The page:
Pale Horse, Pale Actor
|Our Correspondent||Dec 19, 2008|
Bollywood is fast becoming a new kind of outsourcing destination for the western world: pale flesh. Casting agents are scouring the region to find foreigners for movies requiring international locales, themes and sets.
As these movies require sizeable casts of Caucasoid characters for their imaginary discotheques, British soldiers in period films and Hare Krishna converts, production crews are zeroing in on anyone remotely filling the bill.
That is increasingly including a flock of beauties of indeterminate nationality and ethnic background. Katrina Kaif, a fast-rising starlet who has achieved considerable success in the three years since her debut, has a Kashmiri Muslim father and an English mother. Barbara Mori, of Uruguayan-Japanese and Mexican descent, is starring opposite to Hrithik Roshan in “Kites.” Tania Zaetta is an Australian who earlier appeared in “Baywatch” and “Who Dares Wins” and is now starring in Hindi movies. Yana Gupta is a Czech.
Other sourcing countries for these part-time actors are Pakistan, Bangladesh, Czech Republic, Norway, South Africa, Serbia, US, Britain and Thailand. Many Indians raised abroad too are looking to Bollywood as a passport to fame.
Recent Hindi potboilers entirely set abroad include latest release the Dostana and earlier Salaam Namaste, Kabhi Alvida Na Kehna, Kal Ho Na Ho, among others, catering to the growing financial muscle and numbers of ready to pay Indians crazy for Hindi movies abroad and a clutch of foreigners.
“With globalization and the Indian diaspora scattered globally, along with the increase in travel and business, the plots of Indian films have been internationalized and thus require western characters,” Joel Lee, an aspiring Bollywood actor who is in India on a scholarship, told local media.
Many like Lee, on a study visa to India, work part time in Bollywood, having found they can make extra money as either extras or in minor roles, including speaking bits. Given the rising numbers that dot the screen, tax authorities have begun to rope in such foreigners. Earlier, working on tourist visas, they avoided paying the government.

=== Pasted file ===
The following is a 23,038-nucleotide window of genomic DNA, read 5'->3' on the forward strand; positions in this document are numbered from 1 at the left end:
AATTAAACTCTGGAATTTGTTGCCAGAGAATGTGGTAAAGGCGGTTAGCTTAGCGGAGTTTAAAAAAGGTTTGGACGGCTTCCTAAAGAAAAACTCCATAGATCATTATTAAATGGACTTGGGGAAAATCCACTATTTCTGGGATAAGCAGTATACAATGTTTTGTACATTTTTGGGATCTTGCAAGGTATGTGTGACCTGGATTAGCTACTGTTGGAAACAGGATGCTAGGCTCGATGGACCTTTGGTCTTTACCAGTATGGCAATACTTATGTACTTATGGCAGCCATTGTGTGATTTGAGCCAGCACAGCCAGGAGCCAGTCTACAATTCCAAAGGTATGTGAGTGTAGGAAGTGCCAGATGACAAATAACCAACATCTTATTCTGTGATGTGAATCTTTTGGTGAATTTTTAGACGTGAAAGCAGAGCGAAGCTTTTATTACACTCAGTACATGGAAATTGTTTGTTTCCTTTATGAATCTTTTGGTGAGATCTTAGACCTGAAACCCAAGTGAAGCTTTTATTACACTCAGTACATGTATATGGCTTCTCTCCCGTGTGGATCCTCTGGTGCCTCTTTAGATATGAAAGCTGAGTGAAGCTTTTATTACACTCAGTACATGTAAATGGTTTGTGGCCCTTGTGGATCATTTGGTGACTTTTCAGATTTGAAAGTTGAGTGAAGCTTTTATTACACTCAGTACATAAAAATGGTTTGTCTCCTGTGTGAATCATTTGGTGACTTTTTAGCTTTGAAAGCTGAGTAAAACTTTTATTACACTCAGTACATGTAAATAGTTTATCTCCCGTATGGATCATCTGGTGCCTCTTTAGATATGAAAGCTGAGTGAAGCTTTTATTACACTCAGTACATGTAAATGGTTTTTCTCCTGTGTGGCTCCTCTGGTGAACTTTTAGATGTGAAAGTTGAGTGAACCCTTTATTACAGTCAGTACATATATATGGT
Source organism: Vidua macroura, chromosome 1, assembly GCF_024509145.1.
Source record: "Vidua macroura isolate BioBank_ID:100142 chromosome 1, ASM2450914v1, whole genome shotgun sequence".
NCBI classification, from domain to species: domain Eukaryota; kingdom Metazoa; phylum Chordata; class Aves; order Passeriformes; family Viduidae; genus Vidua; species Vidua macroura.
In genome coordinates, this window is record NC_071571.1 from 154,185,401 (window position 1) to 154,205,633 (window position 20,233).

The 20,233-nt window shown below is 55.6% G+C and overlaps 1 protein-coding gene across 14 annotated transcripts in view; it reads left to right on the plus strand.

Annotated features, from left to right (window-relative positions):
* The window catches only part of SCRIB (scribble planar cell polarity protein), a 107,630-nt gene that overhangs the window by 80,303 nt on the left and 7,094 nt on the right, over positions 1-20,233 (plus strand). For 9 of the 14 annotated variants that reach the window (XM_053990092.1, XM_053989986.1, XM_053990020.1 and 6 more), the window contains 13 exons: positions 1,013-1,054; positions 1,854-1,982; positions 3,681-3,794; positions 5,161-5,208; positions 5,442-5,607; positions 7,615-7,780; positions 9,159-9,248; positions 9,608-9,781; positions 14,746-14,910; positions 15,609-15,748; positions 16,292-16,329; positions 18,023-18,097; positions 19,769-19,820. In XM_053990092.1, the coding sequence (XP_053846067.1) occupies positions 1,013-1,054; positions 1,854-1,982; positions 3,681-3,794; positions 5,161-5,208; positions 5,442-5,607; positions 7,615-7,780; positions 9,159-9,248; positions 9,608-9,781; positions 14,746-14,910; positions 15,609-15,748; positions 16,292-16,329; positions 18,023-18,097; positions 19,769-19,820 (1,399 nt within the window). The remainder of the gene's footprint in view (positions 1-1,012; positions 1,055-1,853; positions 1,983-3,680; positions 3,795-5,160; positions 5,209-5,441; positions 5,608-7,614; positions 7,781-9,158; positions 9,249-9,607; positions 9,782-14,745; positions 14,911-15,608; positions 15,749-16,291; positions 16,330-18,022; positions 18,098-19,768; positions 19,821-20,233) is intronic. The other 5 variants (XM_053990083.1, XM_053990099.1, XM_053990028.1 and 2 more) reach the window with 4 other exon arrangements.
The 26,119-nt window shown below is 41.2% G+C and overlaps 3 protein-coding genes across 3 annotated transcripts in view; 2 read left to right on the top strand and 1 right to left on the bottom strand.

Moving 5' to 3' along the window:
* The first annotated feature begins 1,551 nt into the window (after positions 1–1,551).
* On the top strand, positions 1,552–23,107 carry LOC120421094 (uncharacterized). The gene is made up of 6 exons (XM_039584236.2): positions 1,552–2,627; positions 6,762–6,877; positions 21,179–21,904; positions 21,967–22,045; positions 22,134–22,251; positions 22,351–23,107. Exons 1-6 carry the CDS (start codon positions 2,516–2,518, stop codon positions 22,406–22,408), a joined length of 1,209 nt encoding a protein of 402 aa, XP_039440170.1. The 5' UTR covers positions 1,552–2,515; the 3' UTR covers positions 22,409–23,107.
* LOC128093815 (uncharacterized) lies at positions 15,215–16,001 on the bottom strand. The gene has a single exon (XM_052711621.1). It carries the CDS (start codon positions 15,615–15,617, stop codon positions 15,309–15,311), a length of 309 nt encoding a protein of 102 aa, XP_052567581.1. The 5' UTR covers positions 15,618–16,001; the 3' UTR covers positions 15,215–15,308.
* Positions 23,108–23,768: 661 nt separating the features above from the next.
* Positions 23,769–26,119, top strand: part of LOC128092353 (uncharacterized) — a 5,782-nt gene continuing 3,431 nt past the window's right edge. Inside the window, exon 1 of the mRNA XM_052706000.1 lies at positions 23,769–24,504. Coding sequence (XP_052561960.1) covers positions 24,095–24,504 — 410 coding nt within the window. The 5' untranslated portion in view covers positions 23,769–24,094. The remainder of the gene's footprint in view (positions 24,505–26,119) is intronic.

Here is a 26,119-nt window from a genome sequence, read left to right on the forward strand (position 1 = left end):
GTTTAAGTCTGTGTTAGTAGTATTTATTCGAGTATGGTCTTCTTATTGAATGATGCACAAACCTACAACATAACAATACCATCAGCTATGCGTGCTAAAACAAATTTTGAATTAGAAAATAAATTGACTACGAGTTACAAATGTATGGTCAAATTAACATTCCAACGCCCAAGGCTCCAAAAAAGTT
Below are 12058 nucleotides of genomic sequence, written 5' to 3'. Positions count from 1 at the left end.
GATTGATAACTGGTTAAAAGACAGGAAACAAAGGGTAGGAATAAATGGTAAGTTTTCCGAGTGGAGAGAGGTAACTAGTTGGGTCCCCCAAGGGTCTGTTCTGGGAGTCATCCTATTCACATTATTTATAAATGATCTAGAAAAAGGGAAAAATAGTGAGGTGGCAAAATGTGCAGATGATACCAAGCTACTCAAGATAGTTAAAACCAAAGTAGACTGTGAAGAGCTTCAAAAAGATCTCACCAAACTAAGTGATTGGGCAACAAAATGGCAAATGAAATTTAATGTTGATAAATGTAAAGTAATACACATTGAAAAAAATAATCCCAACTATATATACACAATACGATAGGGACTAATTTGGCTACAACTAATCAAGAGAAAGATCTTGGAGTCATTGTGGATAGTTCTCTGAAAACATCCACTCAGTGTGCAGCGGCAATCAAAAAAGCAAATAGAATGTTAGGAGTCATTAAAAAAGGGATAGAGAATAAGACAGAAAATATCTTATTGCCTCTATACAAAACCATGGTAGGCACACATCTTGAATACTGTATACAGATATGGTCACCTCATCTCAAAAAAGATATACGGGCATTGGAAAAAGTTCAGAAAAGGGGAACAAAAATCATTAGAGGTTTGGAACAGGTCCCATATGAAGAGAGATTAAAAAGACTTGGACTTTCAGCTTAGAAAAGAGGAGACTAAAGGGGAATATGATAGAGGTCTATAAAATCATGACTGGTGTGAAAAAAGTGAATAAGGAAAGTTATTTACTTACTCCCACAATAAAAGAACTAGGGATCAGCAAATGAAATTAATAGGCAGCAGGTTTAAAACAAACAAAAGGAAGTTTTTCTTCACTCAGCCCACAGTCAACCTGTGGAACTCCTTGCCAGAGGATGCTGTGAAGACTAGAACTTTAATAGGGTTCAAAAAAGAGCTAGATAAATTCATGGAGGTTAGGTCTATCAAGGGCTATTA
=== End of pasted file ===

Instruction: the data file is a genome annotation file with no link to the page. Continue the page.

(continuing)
“Bollywood in the last three to four years has seen a surge of foreigners joining the industry because of a change in perception that it is not down-market at all and western actors have started taking it seriously, film analyst Taran Adarsh said.
The names of other foreign one-film wonders include actors Rachel Shelly and Tobey Stephens, who starred in Oscar-nominated Hindi blockbuster “Lagaan”, Lena Christensen in “Bombay to Bangkok”, Alice Patten from “Rang De Basanti”, Annabelle Wallace in ``Dil Jo Bhi Kahe”, Brande Roderick’s in “Out of Control”, Ali Larter from “Marigold”, and Eleanor Glynn in “India Rocks”.
It is the exposure and an opportunity to diversify their acting portfolios at the beginning of their careers (akin to what some young management executives do to get a taste of emerging India in their business portfolios) that attracts some young foreign actors, even when the roles in Hindi films are small and limiting.
Certainly, the Indian film movie is nothing if not hyperactive, providing considerable opportunity for those seeking a niche in the movie business. According to the website Wikipedia, in 2003, the last year cited, Bollywood produced a staggering 877 feature films, most of them racy and lavish musicals, and another 1,177 shorts. India is said to account for 73 percent of all the movie admissions in the entire Asia-Pacific region, drawing as many as a billion moviegoers every three months. Given the abundance of opportunity, scale, varied audiences, budgets, the attraction to Bollywood is likely to continue unabated for some time.
“Bollywood is the most happening industry at this moment in the world and I am more than glad to come and settle here in Mumbai,” said the Australian Tania Zanetta. “Something which I can do is dance to these songs that are hugely popular among the masses.”
Of those who attain superstardom, only Katrina Kaif among the foreigners has been repeatedly cast and considered among the top three, in a rapid and fragile numbers game that can change overnight. Despite language barriers – and many say acting ability barriers as well – her mega-hits include “Humko Deewana Kar Gaye”, “Singh Is King”, “Race” and “Welcome”, “Namaste London”.
“With good looks, great body language and constant improvement, hard work and a careful choice of films and roles, Katrina’s film career has been on a steady incline,” says filmmaker Vipul Amrutlal Shah. Her boyfriend, acting star Salman Khan, has also helped.
However, some have a different take about fair-skinned thespians in Bollywood. Reports suggest that Indian filmmakers face a continuous dilemma with the censor board’s cutting and banning of skin-shows. Indian actors often refuse to shoot potentially career destroying scenes, meaning the answer is sought in the casting of whites.
There is an impression that more liberal Westerners with not much at stake with the local community in terms of family, image and reputation are willing to shed more clothing than most Indians. Thus directors of many B-Grade Hindi movies have been using foreign actors at lower prices and with fewer inhibitions to appear in steamy roles.
Industry mavens like S. Vijayan, the general secretary of the All India Film Employees Confederation, the Indian equivalent of Screen Actors Guild, however, say that work exists for anyone who is willing to work hard, whether fair or dark skinned.
So the Bollywood juggernaut continues to roll, sometimes albeit with a fairer tinge.
(Priyanka Bhardwaj is a journalist based in New Delhi. She can be reached at firstname.lastname@example.org)